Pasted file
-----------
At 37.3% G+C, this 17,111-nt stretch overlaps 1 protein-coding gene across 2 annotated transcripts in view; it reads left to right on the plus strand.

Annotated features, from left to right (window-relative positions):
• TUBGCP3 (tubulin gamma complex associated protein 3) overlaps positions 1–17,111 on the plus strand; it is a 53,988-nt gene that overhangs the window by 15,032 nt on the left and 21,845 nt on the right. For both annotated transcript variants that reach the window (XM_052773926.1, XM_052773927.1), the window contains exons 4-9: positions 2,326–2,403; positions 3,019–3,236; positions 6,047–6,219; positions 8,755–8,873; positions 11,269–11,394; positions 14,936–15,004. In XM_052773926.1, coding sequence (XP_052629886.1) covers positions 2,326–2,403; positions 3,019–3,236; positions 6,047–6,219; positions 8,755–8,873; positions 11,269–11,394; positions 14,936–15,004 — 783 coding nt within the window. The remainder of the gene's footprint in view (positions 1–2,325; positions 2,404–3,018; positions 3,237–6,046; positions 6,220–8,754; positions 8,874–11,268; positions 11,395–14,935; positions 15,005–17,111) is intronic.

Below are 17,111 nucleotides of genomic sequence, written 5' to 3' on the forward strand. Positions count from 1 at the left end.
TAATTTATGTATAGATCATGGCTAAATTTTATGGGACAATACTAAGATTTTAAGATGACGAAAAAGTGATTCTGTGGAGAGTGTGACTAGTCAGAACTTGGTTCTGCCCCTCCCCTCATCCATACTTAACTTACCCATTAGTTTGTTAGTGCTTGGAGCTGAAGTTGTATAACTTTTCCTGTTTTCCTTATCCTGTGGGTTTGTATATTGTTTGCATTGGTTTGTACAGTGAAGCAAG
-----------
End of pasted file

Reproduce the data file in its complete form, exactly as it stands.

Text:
At 37.3% G+C, this 17,111-nt stretch overlaps 1 protein-coding gene across 2 annotated transcripts in view; it reads left to right on the plus strand.

Annotated features, from left to right (window-relative positions):
• TUBGCP3 (tubulin gamma complex associated protein 3) overlaps positions 1–17,111 on the plus strand; it is a 53,988-nt gene that overhangs the window by 15,032 nt on the left and 21,845 nt on the right. For both annotated transcript variants that reach the window (XM_052773926.1, XM_052773927.1), the window contains exons 4-9: positions 2,326–2,403; positions 3,019–3,236; positions 6,047–6,219; positions 8,755–8,873; positions 11,269–11,394; positions 14,936–15,004. In XM_052773926.1, coding sequence (XP_052629886.1) covers positions 2,326–2,403; positions 3,019–3,236; positions 6,047–6,219; positions 8,755–8,873; positions 11,269–11,394; positions 14,936–15,004 — 783 coding nt within the window. The remainder of the gene's footprint in view (positions 1–2,325; positions 2,404–3,018; positions 3,237–6,046; positions 6,220–8,754; positions 8,874–11,268; positions 11,395–14,935; positions 15,005–17,111) is intronic.

Below are 17,111 nucleotides of genomic sequence, written 5' to 3' on the forward strand. Positions count from 1 at the left end.
TAATTTATGTATAGATCATGGCTAAATTTTATGGGACAATACTAAGATTTTAAGATGACGAAAAAGTGATTCTGTGGAGAGTGTGACTAGTCAGAACTTGGTTCTGCCCCTCCCCTCATCCATACTTAACTTACCCATTAGTTTGTTAGTGCTTGGAGCTGAAGTTGTATAACTTTTCCTGTTTTCCTTATCCTGTGGGTTTGTATATTGTTTGCATTGGTTTGTACAGTGAAGCAAG